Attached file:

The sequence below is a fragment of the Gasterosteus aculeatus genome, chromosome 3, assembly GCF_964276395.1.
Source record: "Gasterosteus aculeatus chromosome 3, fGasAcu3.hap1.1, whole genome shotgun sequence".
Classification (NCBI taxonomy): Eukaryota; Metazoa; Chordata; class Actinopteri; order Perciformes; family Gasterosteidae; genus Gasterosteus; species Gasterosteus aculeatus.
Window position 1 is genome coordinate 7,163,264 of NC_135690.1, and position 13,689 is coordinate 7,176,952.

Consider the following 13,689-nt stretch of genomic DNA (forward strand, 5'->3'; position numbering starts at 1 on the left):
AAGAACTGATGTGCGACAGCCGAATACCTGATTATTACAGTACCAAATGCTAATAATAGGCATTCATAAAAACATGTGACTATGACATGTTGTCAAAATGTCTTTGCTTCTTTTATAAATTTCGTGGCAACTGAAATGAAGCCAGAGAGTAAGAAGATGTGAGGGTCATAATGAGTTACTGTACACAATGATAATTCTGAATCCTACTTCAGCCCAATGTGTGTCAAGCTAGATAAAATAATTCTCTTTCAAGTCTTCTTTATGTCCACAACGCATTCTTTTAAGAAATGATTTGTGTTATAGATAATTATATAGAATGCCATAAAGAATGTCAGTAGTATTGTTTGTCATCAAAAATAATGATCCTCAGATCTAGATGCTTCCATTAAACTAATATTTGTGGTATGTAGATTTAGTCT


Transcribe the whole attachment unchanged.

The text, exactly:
The sequence below is a fragment of the Gasterosteus aculeatus genome, chromosome 3, assembly GCF_964276395.1.
Source record: "Gasterosteus aculeatus chromosome 3, fGasAcu3.hap1.1, whole genome shotgun sequence".
Classification (NCBI taxonomy): Eukaryota; Metazoa; Chordata; class Actinopteri; order Perciformes; family Gasterosteidae; genus Gasterosteus; species Gasterosteus aculeatus.
Window position 1 is genome coordinate 7,163,264 of NC_135690.1, and position 13,689 is coordinate 7,176,952.

Consider the following 13,689-nt stretch of genomic DNA (forward strand, 5'->3'; position numbering starts at 1 on the left):
AAGAACTGATGTGCGACAGCCGAATACCTGATTATTACAGTACCAAATGCTAATAATAGGCATTCATAAAAACATGTGACTATGACATGTTGTCAAAATGTCTTTGCTTCTTTTATAAATTTCGTGGCAACTGAAATGAAGCCAGAGAGTAAGAAGATGTGAGGGTCATAATGAGTTACTGTACACAATGATAATTCTGAATCCTACTTCAGCCCAATGTGTGTCAAGCTAGATAAAATAATTCTCTTTCAAGTCTTCTTTATGTCCACAACGCATTCTTTTAAGAAATGATTTGTGTTATAGATAATTATATAGAATGCCATAAAGAATGTCAGTAGTATTGTTTGTCATCAAAAATAATGATCCTCAGATCTAGATGCTTCCATTAAACTAATATTTGTGGTATGTAGATTTAGTCT